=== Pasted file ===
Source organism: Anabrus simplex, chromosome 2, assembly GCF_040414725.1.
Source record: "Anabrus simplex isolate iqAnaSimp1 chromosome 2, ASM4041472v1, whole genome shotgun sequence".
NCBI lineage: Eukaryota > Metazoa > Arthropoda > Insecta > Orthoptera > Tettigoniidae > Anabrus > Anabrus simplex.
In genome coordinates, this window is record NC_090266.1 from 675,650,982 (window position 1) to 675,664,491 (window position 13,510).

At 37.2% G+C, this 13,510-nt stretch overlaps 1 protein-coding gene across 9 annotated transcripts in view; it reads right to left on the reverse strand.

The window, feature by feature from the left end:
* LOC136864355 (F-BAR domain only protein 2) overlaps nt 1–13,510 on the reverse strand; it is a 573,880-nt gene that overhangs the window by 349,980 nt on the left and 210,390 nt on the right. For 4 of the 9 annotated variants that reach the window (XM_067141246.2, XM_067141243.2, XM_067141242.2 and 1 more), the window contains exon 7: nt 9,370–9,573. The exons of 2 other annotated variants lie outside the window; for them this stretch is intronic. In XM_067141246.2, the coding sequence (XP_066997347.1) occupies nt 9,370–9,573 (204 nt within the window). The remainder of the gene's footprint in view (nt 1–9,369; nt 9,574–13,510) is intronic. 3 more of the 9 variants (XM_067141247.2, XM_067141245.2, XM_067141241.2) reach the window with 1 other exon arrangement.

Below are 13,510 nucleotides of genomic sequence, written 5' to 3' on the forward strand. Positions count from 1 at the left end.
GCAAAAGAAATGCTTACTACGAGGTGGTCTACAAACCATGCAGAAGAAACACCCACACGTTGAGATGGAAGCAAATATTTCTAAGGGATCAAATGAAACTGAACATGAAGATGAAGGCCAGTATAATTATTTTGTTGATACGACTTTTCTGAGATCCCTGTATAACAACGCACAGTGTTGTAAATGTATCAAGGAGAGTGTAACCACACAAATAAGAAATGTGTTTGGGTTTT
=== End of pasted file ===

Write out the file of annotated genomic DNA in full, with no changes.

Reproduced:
Source organism: Anabrus simplex, chromosome 2, assembly GCF_040414725.1.
Source record: "Anabrus simplex isolate iqAnaSimp1 chromosome 2, ASM4041472v1, whole genome shotgun sequence".
NCBI lineage: Eukaryota > Metazoa > Arthropoda > Insecta > Orthoptera > Tettigoniidae > Anabrus > Anabrus simplex.
In genome coordinates, this window is record NC_090266.1 from 675,650,982 (window position 1) to 675,664,491 (window position 13,510).

At 37.2% G+C, this 13,510-nt stretch overlaps 1 protein-coding gene across 9 annotated transcripts in view; it reads right to left on the reverse strand.

The window, feature by feature from the left end:
* LOC136864355 (F-BAR domain only protein 2) overlaps nt 1–13,510 on the reverse strand; it is a 573,880-nt gene that overhangs the window by 349,980 nt on the left and 210,390 nt on the right. For 4 of the 9 annotated variants that reach the window (XM_067141246.2, XM_067141243.2, XM_067141242.2 and 1 more), the window contains exon 7: nt 9,370–9,573. The exons of 2 other annotated variants lie outside the window; for them this stretch is intronic. In XM_067141246.2, the coding sequence (XP_066997347.1) occupies nt 9,370–9,573 (204 nt within the window). The remainder of the gene's footprint in view (nt 1–9,369; nt 9,574–13,510) is intronic. 3 more of the 9 variants (XM_067141247.2, XM_067141245.2, XM_067141241.2) reach the window with 1 other exon arrangement.

Below are 13,510 nucleotides of genomic sequence, written 5' to 3' on the forward strand. Positions count from 1 at the left end.
GCAAAAGAAATGCTTACTACGAGGTGGTCTACAAACCATGCAGAAGAAACACCCACACGTTGAGATGGAAGCAAATATTTCTAAGGGATCAAATGAAACTGAACATGAAGATGAAGGCCAGTATAATTATTTTGTTGATACGACTTTTCTGAGATCCCTGTATAACAACGCACAGTGTTGTAAATGTATCAAGGAGAGTGTAACCACACAAATAAGAAATGTGTTTGGGTTTT